[noun kos-toom, -tyoom; verb ko-stoom, -styoom]


verb (used with object), cos·tumed, cos·tum·ing.

to dress; furnish with a costume; provide appropriate dress for: to costume a play.


of or characterized by the wearing of costumes: a costume party.
meant for use with or appropriate to a specific costume: costume accessories.

Origin of costume

1705–15; < French < Italian: usage, habit, dress; doublet of custom
Related formsre·cos·tume, verb (used with object), re·cos·tumed, re·cos·tum·ing.un·cos·tumed, adjectivewell-cos·tumed, adjective

Synonym study

1. See dress. Unabridged Based on the Random House Unabridged Dictionary, © Random House, Inc. 2019

Examples from the Web for costume

Contemporary Examples of costume

Historical Examples of costume

  • She had studied much over the possibilities of this girl's costume.

  • Mary made no effort to restrain the smile caused by the costume of Mr. Griggs.

    Within the Law

    Marvin Dana

  • Her costume had about it an indubitable air, a finality of perfection in its kind.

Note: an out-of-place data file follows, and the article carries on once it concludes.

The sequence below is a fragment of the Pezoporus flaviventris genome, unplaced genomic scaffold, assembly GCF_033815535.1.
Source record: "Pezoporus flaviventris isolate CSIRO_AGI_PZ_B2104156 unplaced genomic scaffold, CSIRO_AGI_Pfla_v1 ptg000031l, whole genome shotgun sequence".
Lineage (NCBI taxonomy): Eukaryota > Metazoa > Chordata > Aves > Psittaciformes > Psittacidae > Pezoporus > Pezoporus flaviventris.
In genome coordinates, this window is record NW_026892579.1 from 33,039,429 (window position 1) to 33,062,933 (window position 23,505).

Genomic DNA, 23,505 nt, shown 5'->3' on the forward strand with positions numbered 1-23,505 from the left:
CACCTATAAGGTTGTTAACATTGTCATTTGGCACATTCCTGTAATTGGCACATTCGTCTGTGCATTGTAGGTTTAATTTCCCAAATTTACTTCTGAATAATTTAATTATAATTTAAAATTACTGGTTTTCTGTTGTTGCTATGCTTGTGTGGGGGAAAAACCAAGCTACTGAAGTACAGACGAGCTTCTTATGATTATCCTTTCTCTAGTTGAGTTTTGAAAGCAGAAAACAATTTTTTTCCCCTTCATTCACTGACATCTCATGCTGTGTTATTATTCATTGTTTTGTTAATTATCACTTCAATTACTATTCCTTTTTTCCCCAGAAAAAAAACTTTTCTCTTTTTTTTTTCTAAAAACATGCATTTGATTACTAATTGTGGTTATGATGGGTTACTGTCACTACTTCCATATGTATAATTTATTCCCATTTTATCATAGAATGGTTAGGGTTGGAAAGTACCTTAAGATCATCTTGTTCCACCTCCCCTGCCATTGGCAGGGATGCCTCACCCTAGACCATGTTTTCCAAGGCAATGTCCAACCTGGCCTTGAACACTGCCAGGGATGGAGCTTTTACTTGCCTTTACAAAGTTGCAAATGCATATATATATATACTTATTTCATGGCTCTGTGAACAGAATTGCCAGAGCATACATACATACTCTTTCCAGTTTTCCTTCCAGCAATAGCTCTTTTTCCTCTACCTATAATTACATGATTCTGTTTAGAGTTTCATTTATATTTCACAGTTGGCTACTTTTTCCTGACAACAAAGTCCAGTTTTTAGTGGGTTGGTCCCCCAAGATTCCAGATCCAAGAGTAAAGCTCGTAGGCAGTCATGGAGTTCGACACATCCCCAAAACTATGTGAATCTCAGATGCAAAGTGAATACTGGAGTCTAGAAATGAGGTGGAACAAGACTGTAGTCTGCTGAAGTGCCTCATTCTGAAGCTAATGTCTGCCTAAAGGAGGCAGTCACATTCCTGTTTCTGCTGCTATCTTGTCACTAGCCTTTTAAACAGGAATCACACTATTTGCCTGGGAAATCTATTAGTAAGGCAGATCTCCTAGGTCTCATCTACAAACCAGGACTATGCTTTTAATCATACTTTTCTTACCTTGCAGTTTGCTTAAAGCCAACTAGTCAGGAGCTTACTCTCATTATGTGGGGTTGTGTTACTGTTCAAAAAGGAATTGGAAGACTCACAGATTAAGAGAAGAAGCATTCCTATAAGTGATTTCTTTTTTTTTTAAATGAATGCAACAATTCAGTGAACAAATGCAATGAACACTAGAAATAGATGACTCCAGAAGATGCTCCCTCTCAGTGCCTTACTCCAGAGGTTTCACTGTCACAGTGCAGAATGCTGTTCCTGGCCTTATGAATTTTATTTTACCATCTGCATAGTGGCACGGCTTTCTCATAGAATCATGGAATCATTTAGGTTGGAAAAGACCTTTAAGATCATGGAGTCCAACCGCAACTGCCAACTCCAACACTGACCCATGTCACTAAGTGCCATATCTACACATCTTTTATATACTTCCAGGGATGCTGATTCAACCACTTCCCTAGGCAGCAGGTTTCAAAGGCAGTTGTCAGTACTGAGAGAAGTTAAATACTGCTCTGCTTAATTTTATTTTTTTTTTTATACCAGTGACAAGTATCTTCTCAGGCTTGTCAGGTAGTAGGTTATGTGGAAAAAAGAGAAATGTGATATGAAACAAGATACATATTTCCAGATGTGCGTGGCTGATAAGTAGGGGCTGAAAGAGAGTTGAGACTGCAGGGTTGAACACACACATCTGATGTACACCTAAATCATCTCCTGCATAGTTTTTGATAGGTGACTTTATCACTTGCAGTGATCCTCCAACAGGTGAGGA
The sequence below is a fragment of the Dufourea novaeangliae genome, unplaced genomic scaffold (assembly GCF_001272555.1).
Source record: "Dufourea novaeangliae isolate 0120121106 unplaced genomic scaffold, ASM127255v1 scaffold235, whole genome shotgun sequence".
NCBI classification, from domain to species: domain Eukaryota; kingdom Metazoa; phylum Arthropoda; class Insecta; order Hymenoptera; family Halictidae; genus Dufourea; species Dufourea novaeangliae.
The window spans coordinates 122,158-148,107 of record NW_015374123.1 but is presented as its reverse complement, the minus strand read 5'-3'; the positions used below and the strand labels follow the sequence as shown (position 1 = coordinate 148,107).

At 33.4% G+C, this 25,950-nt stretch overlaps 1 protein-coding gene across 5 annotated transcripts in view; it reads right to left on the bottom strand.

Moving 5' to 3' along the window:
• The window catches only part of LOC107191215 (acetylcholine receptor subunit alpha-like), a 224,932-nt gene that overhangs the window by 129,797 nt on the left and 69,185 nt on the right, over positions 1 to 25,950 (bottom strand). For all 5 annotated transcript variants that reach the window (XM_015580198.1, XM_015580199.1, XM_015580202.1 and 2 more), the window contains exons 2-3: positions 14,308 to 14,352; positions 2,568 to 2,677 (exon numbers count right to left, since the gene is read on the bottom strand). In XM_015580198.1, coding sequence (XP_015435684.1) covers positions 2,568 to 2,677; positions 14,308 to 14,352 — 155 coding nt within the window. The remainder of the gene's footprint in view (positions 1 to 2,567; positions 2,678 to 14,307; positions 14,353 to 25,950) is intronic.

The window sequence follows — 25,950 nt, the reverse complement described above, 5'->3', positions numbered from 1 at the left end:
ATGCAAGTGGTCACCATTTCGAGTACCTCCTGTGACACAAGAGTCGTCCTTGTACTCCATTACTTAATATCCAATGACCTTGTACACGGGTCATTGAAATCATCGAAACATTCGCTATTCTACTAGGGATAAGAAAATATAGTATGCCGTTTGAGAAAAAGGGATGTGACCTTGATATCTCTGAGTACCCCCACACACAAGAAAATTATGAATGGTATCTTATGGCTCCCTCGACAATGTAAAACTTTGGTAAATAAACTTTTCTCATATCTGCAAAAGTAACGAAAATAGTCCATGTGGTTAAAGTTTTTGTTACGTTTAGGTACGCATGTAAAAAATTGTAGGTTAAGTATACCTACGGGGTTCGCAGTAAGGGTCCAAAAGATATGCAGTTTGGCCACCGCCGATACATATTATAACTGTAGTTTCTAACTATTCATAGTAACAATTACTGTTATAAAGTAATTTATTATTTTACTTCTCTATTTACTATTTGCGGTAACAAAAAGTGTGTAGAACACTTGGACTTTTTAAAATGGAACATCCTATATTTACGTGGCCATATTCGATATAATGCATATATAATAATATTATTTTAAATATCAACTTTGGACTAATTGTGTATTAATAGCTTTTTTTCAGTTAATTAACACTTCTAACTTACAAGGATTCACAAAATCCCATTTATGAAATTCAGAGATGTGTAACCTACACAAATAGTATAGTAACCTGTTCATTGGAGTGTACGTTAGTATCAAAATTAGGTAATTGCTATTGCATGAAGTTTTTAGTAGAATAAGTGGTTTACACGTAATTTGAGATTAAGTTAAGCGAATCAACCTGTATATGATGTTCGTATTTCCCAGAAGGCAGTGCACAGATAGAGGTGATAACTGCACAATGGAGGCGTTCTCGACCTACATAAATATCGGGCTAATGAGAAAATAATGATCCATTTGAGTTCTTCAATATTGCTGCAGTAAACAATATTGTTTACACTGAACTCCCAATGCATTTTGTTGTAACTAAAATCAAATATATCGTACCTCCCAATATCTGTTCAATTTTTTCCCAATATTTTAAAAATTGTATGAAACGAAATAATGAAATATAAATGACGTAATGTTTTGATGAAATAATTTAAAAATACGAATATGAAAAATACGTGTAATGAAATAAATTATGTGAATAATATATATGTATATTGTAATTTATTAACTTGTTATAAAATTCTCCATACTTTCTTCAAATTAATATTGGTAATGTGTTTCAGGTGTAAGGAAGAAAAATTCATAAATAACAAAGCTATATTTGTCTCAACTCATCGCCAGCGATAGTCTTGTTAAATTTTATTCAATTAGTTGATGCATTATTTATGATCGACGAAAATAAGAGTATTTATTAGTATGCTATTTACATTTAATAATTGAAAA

Within the Law

    Marvin Dana

  • But he did not have the work acted; it was sung in costume with a background of appropriate scenery.


    Edward J. Dent

  • Your costume may save us from starvation if we run short of cash.

British Dictionary definitions for costume



a complete style of dressing, including all the clothes, accessories, etc, worn at one time, as in a particular country or period; dressnational costume
old-fashioned a woman's suit
a set of clothes, esp unusual or period clothes, worn in a play by an actor or at a fancy dress balla jester's costume

verb (tr)

to furnish the costumes for (a show, film, etc)
to dress (someone) in a costume

Word Origin for costume

C18: from French, from Italian: dress, habit, custom
Collins English Dictionary - Complete & Unabridged 2012 Digital Edition © William Collins Sons & Co. Ltd. 1979, 1986 © HarperCollins Publishers 1998, 2000, 2003, 2005, 2006, 2007, 2009, 2012

Word Origin and History for costume

1715, "style of dress," an art term, from French costume (17c.), from Italian costume "fashion, habit," from Latin consuetudinem (nominative consuetudo) "custom, habit, usage." Essentially the same word as custom but arriving by a different etymology. From "customary clothes of the particular period in which the scene is laid," meaning broadened by 1818 to "any defined mode of dress." Costume jewelry is first attested 1933.


1823, from costume (n.). Related: Costumed; costuming.

Online Etymology Dictionary, © 2010 Douglas Harper